2015’s lesson for developing nations has some upside
In the annals of world history, 2015 might just go down as the year nations decided collective responsibility was going to yield little, and that it was time for every nation to do its own bit for global progress. You could look at it as the year developed nations got weary of the “rich man’s burden”, of waiting for developing and poor nations to catch up, aided by development financing from them. Or you could look at it as the year some developing nations came into their own and assumed new roles as global leaders or—faced with contexts that demanded this—decided to go along. At the Paris climate change summit, rich nations like the US, Canada and Australia shook off the yoke of historical emissions or of financing climate-change action in developing countries—in return for having eaten up all their carbon space—and ensured developing countries like China and India had to share the burden of cutting emissions.
This was unfair, but India went along since, it was obvious, protesting wasn’t going to do any good, save for better press back home. And, at the Nairobi WTO meet, despite India’s protests, the US and the EU—with support from Brazil—decided to try and junk the Doha Development Agenda that sought to extract greater concessions from them for developing and undeveloped countries; in any case, with the Trans Pacific Partnership and other such pacts being worked on, plurilateral seems to be the preferred way over multilateral. And though the world as a whole endorsed the Sustainable Development Goals—formally adopted by the UN in September 2015—at the third international conference on Financing for Development in July 2015 at Addis Ababa, OECD figures show aid for least developed countries (LDCs) shrank by 16% in 2014 over 2013. Given that overall aid had fallen only by 0.5%, this suggests rich nations are more interested in funding the rise of developing or middle-income nations with immense market and talent potential.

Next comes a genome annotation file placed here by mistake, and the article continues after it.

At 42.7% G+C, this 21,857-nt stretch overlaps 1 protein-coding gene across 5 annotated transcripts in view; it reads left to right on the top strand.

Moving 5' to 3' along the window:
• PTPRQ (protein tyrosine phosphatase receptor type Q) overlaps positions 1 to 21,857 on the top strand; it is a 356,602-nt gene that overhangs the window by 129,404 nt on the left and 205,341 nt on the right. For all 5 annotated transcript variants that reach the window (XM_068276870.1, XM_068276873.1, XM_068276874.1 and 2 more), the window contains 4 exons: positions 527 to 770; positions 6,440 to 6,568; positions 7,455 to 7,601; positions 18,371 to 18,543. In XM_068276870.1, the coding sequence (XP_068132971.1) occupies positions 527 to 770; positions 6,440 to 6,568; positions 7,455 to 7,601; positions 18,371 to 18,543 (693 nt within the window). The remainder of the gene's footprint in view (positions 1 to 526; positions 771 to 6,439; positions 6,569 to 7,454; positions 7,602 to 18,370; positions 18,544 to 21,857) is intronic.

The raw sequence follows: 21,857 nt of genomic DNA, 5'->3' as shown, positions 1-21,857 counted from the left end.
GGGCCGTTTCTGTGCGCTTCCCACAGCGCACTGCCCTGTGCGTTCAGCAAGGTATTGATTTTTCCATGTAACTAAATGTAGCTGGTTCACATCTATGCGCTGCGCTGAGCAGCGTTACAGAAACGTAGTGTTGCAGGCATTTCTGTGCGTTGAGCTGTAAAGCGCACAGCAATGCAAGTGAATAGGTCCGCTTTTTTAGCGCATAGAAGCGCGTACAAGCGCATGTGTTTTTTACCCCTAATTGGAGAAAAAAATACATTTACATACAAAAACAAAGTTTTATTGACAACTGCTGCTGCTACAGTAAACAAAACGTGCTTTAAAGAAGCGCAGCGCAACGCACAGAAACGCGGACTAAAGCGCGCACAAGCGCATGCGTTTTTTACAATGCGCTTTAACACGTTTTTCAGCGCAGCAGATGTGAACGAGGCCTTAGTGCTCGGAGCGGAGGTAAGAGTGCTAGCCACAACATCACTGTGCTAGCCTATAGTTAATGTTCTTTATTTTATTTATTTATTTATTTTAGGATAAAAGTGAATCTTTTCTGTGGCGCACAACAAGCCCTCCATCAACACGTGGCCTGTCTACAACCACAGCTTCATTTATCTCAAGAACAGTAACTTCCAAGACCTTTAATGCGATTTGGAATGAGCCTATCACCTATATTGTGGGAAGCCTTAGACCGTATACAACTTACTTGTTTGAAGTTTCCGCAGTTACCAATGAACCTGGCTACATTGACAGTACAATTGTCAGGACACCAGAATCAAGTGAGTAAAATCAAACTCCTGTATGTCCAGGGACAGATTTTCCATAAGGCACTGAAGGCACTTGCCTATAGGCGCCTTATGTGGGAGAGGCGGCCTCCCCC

Though this will hurt many underdeveloped countries, from India’s point of view, this is not necessarily a bad thing—but it will call for a new approach. As this newspaper has pointed out before, the very farm subsidies the rich are objecting to at the WTO are the ones holding back Indian agriculture; indeed, they can be refashioned and, while being kept at the same levels, can be made WTO-compatible, improving the lot of Indian farmers. Having to finance climate change action on India’s own, is going to cost more than what India can afford, but Indian policies of subsidising fuel for decades has only contributed to the problem; not charging most customers the right price for electricity, in turn, ensured energy conservation never took root in the country and, along with free water, ruined vast tracks of land in Haryana and Punjab. If the lesson from Paris gets Indian policymakers off their moral pedestal, and gets them to work on practical policy solutions, that’s a good start to the new year.